John the Fearless

John the Fearless

Son of Duke Philip the Bold and Margaret III of Flanders, John was born in the Ducal Palace at Dijon on 28th May 1371. A diplomatic union was arranged for him to Margaret of Bavaria, with the marriage taking place in 1385.

As heir to the Duchy of Burgundy, John led forces in France’s army as they supported the Hungarians against the Turks. It was in this war, at the Battle of Nicosea, that John acquired the moniker ‘the Fearless’. The campaign also demonstrated John’s weaknesses, his rash decisions leading to his own capture and a disastrous campaign by the European allies.

Inheritance of the Duchy of Burgundy

Upon his father’s death in 1404, John inherited the Duchy of Burgundy and his father’s political role within France. His father had been the fourth youngest son of King John II and a senior courtier. The following year he inherited the lands held by his mother, giving him a large amount of influence and control in the Low Countries.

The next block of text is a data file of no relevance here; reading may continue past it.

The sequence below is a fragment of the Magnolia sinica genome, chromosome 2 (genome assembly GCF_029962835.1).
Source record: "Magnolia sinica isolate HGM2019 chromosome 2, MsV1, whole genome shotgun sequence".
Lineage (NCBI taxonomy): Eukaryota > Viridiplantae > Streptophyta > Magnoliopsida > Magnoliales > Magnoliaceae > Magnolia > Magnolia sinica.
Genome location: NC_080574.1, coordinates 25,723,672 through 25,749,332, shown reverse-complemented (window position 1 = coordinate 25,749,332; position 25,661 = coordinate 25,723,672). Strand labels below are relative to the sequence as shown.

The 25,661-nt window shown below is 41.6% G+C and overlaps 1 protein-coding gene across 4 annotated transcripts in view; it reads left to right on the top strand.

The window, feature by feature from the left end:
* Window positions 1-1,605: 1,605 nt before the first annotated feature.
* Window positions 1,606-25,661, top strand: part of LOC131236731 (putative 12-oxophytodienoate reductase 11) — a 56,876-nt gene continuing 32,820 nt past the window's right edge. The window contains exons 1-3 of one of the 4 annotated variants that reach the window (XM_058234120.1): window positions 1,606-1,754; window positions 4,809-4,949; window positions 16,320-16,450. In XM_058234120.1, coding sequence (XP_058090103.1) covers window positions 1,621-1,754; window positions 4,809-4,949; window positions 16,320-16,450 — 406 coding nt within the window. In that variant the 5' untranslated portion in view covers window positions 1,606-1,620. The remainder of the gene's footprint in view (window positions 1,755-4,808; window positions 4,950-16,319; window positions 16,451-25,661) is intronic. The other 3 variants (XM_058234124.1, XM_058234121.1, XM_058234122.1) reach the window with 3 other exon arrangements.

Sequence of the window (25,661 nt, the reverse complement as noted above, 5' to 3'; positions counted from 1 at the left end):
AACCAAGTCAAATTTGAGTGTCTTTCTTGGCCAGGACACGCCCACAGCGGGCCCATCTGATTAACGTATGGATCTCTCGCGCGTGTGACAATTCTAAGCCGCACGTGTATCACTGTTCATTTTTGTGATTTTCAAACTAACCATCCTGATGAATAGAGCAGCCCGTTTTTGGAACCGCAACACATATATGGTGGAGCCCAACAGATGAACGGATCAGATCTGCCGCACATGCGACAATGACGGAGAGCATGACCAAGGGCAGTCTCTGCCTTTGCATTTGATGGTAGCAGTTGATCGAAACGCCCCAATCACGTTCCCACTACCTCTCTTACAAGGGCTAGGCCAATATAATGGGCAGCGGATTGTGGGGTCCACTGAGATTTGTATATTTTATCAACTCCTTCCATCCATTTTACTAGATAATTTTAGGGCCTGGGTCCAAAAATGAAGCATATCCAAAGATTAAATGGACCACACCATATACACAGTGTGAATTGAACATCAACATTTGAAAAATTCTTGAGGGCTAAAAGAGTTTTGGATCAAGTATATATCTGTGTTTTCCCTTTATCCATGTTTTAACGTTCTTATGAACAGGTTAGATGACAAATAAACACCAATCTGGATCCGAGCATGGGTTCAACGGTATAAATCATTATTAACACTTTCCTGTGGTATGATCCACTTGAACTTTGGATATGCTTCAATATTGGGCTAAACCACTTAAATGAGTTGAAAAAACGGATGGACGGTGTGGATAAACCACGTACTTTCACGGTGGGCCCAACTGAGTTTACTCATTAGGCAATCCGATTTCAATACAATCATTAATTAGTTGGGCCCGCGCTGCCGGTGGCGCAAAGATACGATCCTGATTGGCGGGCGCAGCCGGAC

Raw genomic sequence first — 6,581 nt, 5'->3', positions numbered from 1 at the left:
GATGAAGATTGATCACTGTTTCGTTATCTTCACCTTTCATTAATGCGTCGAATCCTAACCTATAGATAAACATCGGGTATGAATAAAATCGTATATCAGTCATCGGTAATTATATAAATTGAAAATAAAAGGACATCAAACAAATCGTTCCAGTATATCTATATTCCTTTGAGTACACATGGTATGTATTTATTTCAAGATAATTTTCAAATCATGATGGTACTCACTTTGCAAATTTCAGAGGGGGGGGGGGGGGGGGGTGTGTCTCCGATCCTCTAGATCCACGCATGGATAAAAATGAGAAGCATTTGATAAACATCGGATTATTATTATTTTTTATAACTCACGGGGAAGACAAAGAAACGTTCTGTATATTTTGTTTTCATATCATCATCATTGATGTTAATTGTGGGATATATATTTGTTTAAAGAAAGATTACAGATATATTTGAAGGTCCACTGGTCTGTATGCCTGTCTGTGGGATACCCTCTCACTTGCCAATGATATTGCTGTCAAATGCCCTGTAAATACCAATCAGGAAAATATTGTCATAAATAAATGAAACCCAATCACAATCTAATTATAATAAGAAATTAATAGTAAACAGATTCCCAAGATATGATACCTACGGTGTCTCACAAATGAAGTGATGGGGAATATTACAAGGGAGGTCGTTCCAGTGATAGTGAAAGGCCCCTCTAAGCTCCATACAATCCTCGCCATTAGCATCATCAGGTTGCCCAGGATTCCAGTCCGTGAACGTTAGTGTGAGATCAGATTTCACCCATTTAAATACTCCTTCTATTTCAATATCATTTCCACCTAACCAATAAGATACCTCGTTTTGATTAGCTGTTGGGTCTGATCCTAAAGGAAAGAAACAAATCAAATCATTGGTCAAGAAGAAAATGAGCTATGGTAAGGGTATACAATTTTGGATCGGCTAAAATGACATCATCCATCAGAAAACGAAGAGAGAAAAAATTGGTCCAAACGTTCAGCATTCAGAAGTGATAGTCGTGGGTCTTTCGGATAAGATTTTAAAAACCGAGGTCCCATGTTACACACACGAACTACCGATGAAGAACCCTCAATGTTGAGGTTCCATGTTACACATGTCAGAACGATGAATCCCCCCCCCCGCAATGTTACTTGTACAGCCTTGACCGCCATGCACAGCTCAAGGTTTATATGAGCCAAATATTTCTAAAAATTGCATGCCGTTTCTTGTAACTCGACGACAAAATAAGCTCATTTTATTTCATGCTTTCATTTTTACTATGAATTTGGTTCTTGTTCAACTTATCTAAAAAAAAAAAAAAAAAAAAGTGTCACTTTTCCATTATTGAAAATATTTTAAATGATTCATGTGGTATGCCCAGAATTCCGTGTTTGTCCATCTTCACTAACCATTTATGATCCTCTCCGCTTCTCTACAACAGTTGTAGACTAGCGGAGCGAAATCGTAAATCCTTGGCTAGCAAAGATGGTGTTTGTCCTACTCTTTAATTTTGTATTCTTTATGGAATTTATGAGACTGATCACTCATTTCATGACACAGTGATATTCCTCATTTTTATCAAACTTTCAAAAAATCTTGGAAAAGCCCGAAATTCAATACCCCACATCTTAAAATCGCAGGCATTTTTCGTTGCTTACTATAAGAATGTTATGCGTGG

At the time, France was politically in turmoil. The bouts of ill health suffered by King Charles VI had made Government unstable. With the King frequently unable to fulfil his duties, the most senior nobles squabbled and fought to take control.

Clash with the Duke of Orleans

The conflict was mainly between John the Fearless and the Duke of Orleans. The two factions used underhand methods to seize control. For example, the Dauphin was kidnapped more than once, and John manipulated an ill Charles VI into making him the princes guardian. The in-fighting had to stop, for the good of France, and the Duke of Berry attempted to reconcile the feuding Dukes. It was peace in appearances only, and one that was not to last long. In November 1407, the Duke of Orleans was assassinated on the orders of John the Fearless.

Source Material: The Assassination of the Duke of Orleans